MarylandReporter.com is on Christmas break till Jan. 2, when the daily State Roundup and original content will return. Here are our top stories from 2013.
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WELFARE TO WORK: Gov. Martin O’Malley says 12,504 people left welfare and found jobs in the year ending Sept. 30, according to an AP story in the Salisbury Daily Times. The governor announced Monday that’s a record number for the state. He also says more than one-third of the jobs pay $10 an hour or more.
MINIMUM WAGE: Professor and author Oren Levin-Waldman, in an op-ed in the Sun, lays out a case for raising the minimum wage.
Opinionmakers at the Capital-Gazette say that raising the minimum wage should be done on a state level. But since regions differ on what is best for their constituencies, settling the issue by region may certainly be the best way to go. Either way, it will be a hot topic in Annapolis in the upcoming General Assembly session.
MORE SIGNUPS: Gov. Martin O’Malley said Monday that 42,589 people had signed up for insurance through the state’s health exchange as of Dec. 21 — a jump of almost 13,000 people in a week — but the faster clip of sign-ups was temporarily stymied by more troubles with the website, reports Meredith Cohn for the Sun.
SAVE THE BAY GRASSES: Climate change and human pollution are reducing levels of grasses in the Chesapeake Bay, which play a crucial role in restoring its health, reports CNS’s Sarah Polus for the Salisbury Daily Times. Bay grasses not only provide important habitats for wildlife, but experts are learning that healthy beds can be an important line of defense against severe coastal storms.
RAIN TAX REVISITED: The editorial board for the Capital-Gazette urges caution as some members of the legislature move forward with proposals to alter the state’s new and much needed “rain tax.”
JUST SAY HIGH: Proponents of an effort to legalize and tax marijuana in Maryland say it will end a failed war on drugs and the criminalization of portions of the state’s population as well as bring in much needed tax money into state coffers. But drug opponent Mike Gimbel says baby boomers should just admit they want to get high, reports Bryan Sears for the Daily Record.
CARDIN ON FREED PUNK BAND: Sometimes elected officials surprise you, writes Bryan Sears for the Daily Record. Such is the case of Sen. Ben Cardin who, in a message on Twitter Monday, praised Russia’s release from prison of the all-female Russian punk rock protest band called Pussy Riot.
RACE FOR GOVERNOR: Alexander Burns of Politico writes about the uniqueness of Maryland’s 2014 gubernatorial race in the age of Obamacare: Washington has been locked for months in a series of partisan battles over Obamacare, as well as battles within the GOP over how best to oppose the ACA. But it’s Maryland that has served up the country’s first Democrat-on-Democrat brawl over the inept implementation of the law, offering perhaps a first test of Democratic voters’ patience with the ACA’s technical setbacks.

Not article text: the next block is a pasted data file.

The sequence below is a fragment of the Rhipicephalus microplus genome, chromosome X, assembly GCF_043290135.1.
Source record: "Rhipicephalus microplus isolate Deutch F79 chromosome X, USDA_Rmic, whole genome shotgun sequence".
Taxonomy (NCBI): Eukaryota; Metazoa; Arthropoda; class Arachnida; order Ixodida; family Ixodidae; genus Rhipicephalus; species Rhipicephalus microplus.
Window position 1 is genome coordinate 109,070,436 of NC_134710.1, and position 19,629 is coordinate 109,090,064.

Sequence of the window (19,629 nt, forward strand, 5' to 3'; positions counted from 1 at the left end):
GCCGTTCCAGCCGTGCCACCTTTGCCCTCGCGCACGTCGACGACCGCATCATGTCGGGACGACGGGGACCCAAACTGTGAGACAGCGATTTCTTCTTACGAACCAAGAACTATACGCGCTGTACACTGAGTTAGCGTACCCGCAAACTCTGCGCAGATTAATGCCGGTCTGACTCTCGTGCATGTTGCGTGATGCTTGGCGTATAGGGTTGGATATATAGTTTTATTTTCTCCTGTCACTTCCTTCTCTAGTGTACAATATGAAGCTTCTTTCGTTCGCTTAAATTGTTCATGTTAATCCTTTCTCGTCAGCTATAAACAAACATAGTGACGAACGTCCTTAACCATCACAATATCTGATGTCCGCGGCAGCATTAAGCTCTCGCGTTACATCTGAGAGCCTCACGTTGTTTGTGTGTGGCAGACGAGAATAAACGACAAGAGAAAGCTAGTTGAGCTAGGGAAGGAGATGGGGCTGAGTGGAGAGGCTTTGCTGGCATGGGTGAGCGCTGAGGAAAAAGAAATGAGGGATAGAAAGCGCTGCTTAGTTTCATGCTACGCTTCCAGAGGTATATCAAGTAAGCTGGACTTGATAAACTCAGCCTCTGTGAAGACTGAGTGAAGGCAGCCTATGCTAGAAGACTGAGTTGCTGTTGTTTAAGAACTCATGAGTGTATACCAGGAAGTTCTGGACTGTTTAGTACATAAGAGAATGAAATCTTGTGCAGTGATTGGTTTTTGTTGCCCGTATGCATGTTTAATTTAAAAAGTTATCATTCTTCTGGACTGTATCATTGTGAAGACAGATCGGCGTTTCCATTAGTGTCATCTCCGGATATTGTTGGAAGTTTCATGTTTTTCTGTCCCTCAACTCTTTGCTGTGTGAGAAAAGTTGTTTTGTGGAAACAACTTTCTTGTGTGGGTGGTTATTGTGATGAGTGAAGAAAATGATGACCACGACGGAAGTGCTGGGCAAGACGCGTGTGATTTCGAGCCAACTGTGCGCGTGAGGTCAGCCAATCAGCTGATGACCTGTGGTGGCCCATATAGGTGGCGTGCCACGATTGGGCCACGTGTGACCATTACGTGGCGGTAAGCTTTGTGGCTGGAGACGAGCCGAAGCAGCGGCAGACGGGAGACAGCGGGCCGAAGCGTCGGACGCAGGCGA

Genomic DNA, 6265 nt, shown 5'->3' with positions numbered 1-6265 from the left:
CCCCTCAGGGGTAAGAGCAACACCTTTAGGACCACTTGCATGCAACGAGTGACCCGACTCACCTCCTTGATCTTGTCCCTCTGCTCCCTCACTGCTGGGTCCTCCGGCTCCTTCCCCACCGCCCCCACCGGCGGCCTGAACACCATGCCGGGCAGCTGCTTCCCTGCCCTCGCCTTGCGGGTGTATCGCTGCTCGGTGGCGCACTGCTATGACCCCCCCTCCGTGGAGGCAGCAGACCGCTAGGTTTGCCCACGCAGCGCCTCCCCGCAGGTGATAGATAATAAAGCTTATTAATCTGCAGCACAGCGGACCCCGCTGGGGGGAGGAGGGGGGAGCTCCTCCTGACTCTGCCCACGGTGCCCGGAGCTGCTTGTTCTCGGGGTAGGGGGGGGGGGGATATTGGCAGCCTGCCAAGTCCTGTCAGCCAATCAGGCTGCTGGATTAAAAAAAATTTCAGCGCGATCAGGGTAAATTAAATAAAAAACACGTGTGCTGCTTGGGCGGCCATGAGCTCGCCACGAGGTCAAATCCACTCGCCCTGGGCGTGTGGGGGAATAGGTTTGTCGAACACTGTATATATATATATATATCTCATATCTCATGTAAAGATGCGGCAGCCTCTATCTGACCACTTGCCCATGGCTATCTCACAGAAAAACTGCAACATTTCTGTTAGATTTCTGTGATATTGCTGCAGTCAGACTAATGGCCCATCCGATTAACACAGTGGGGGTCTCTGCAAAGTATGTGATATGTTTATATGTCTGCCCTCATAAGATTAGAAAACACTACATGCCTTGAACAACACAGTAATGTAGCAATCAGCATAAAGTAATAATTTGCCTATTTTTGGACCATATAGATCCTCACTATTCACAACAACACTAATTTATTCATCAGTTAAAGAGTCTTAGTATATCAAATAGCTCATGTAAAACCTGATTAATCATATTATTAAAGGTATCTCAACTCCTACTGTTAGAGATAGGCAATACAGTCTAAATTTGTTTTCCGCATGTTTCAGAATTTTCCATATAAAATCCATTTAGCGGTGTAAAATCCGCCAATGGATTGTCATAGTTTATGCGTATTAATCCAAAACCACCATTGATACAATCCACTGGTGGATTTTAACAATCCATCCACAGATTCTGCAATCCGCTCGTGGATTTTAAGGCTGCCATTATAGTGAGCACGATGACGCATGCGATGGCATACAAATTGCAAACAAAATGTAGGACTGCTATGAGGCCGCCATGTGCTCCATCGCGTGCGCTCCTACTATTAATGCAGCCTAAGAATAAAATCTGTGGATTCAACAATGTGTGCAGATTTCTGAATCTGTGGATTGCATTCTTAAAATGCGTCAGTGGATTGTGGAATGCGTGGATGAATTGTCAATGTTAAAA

GAY GROUP BACKS BROWN: Equality Maryland, the state’s leading gay-rights organization, endorsed Lt. Gov. Anthony Brown for governor on Monday, saying he and his running mate would be the most effective advocates for the group’s interests, writes John Wagner in the Post.
Equality Maryland said the choice was not easy since candidate Doug Gansler, as attorney general, took an early stance in support of same-sex marriage when he declared in 2010 that Maryland would recognize same-sex marriages performed elsewhere, before such marriages were legal in Maryland. And candidate Heather Mizeur, a Montgomery County delegate, is openly gay and married to a woman, and would be the first openly gay governor to be elected in the country, writes Kevin Rector in the Sun.
GANSLER TEAM CHANGES: Antigone Davis, a longtime aide to Attorney General Doug Gansler, has taken over as the campaign manager of his Democratic gubernatorial bid, Gansler told supporters in a letter distributed Friday, John Wagner writes in the Post. Davis is the third aide to hold the title since this summer.
HENSON-MCFADDEN RACE: Paul Schwartzman of the Post writes about the race between state Sen. Nathaniel McFadden and Julius Henson, the disgraced and jailed political adviser who is refashioning himself as a politician, but with the same fight he had before. Schwartzman begins his piece with this comparison: As midnight approached on a recent Sunday night, Nathaniel J. McFadden, a veteran Maryland state senator, was getting into bed. Meanwhile, the man plotting his demise was traveling through East Baltimore, placing on car windshields thousands of bright red fliers eviscerating his record.
DEPUTIES’ COURT FILING: An AP story in the Hagerstown Herald-Mail reports that Frederick County sheriff’s deputies said in a federal court filing yesterday that a man with Down syndrome who died in their custody contributed to his own asphyxiation by resisting arrest after refusing to leave a theater seat for which he had not paid. This was the first detailed response from the deputies to the family’s allegations that the officers and Regal Cinemas Inc. were grossly negligent in the Jan. 12 confrontation.